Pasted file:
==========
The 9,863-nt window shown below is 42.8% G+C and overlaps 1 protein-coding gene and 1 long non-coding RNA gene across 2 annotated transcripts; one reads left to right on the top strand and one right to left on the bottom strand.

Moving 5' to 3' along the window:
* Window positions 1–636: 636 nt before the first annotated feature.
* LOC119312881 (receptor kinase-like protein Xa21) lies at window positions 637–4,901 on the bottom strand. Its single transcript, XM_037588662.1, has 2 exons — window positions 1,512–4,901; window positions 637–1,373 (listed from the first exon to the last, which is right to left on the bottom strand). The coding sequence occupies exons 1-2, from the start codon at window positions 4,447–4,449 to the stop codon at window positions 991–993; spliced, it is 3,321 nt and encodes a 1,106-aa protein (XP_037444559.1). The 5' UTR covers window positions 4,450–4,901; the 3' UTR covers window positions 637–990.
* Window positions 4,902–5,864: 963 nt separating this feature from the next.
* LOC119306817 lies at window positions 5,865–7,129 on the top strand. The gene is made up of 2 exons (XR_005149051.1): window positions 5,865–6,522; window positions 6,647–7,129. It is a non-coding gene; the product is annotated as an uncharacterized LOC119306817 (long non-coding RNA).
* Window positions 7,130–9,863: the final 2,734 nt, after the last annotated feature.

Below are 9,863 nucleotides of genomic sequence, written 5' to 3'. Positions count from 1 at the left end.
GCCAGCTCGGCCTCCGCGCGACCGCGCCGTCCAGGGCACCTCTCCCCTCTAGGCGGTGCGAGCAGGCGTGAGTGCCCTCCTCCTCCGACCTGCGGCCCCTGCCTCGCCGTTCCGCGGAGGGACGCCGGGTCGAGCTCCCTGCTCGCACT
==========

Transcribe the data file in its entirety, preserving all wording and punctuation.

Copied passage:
The 9,863-nt window shown below is 42.8% G+C and overlaps 1 protein-coding gene and 1 long non-coding RNA gene across 2 annotated transcripts; one reads left to right on the top strand and one right to left on the bottom strand.

Moving 5' to 3' along the window:
* Window positions 1–636: 636 nt before the first annotated feature.
* LOC119312881 (receptor kinase-like protein Xa21) lies at window positions 637–4,901 on the bottom strand. Its single transcript, XM_037588662.1, has 2 exons — window positions 1,512–4,901; window positions 637–1,373 (listed from the first exon to the last, which is right to left on the bottom strand). The coding sequence occupies exons 1-2, from the start codon at window positions 4,447–4,449 to the stop codon at window positions 991–993; spliced, it is 3,321 nt and encodes a 1,106-aa protein (XP_037444559.1). The 5' UTR covers window positions 4,450–4,901; the 3' UTR covers window positions 637–990.
* Window positions 4,902–5,864: 963 nt separating this feature from the next.
* LOC119306817 lies at window positions 5,865–7,129 on the top strand. The gene is made up of 2 exons (XR_005149051.1): window positions 5,865–6,522; window positions 6,647–7,129. It is a non-coding gene; the product is annotated as an uncharacterized LOC119306817 (long non-coding RNA).
* Window positions 7,130–9,863: the final 2,734 nt, after the last annotated feature.

Below are 9,863 nucleotides of genomic sequence, written 5' to 3'. Positions count from 1 at the left end.
GCCAGCTCGGCCTCCGCGCGACCGCGCCGTCCAGGGCACCTCTCCCCTCTAGGCGGTGCGAGCAGGCGTGAGTGCCCTCCTCCTCCGACCTGCGGCCCCTGCCTCGCCGTTCCGCGGAGGGACGCCGGGTCGAGCTCCCTGCTCGCACT